The code for the first simulation:

```
```

local s=stock("ibm")

```
```

`local p=currpf()`

```
```

`if s:price(-1)>s:price() and p/s<10 then`

```
```

` _=p+10*s`

```
```

```
end
if s:price(-1) <s:price() and p/s>0 then
```

```
```

` _=p-10*s`

```
```

`end````
```

This code is run daily and does the following: Buy 10 IBM stock if yesterday's price is higher than today, otherwise sell if yesterday's price is lower. This is essentially bucking the trend. This is the blue line.
The second simulation does the opposite (this is the red line):

```
```

local s=stock("ibm")

```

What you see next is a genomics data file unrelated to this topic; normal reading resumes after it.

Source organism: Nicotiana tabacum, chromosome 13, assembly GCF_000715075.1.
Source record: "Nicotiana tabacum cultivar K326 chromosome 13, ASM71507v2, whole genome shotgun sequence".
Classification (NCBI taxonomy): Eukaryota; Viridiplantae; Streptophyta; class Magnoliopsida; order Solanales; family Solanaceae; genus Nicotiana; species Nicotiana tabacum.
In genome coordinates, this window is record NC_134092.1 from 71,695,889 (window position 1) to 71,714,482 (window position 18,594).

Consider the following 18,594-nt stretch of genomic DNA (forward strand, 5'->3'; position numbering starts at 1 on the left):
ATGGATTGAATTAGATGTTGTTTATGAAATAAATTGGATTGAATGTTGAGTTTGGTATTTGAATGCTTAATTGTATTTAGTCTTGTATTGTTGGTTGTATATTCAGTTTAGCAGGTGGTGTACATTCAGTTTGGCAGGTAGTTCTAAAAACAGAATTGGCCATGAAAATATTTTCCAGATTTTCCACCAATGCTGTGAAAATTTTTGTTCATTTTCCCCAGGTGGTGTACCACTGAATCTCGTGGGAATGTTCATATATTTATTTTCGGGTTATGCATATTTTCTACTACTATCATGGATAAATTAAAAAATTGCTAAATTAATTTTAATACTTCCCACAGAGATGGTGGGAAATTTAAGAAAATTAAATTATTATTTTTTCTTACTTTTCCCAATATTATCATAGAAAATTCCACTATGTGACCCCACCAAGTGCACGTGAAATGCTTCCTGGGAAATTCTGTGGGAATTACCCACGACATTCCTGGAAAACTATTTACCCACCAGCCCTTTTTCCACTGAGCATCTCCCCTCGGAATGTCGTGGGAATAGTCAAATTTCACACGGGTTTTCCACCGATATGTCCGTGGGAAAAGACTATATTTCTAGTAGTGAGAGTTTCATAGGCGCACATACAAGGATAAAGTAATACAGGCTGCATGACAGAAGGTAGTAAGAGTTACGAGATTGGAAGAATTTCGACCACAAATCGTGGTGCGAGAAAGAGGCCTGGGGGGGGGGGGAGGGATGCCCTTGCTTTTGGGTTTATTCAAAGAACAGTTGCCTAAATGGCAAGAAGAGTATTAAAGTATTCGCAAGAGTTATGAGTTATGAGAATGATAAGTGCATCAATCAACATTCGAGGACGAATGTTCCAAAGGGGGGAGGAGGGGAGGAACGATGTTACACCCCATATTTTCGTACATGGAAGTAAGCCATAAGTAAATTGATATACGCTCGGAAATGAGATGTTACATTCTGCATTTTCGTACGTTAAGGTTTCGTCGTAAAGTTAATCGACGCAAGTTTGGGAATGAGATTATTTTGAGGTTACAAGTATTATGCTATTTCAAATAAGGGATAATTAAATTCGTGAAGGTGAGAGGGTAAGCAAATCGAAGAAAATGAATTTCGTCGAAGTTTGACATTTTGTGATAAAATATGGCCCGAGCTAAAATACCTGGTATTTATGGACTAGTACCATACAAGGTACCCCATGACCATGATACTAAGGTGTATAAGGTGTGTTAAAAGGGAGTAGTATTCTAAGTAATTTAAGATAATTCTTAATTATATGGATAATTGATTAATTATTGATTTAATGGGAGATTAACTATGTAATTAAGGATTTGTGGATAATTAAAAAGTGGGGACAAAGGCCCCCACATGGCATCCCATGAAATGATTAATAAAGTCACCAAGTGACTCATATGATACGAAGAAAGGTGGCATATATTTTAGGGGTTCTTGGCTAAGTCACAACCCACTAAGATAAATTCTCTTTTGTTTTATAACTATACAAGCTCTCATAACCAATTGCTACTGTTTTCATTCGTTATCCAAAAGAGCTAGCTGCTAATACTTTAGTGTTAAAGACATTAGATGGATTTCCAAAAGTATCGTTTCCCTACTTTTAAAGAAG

```

`local P=currpf()`

```
if s:price()>s:price(-1) and P/s<10 then
```

```
_=P+10*s
```

```
end
```

```
if s:price()<s:price(-1) and P/s>0 then
```

```
_=P-10*s
```

```
end
```` `

The results of the simulation are in the graph below:

A note on the code.

A stock object is created simply by saying 'stock(symbolstring)' e.g. 'stock("ibm")'. Adding or subtracting assets to a portfolio is done by a regular +, so the line

_=P+10*s

simply adds ten shares of s to the portfolio P.

Dividing a portfolio by a stock give a count of how many shares are in that portfolio.

P/s is the count of the number of share in P.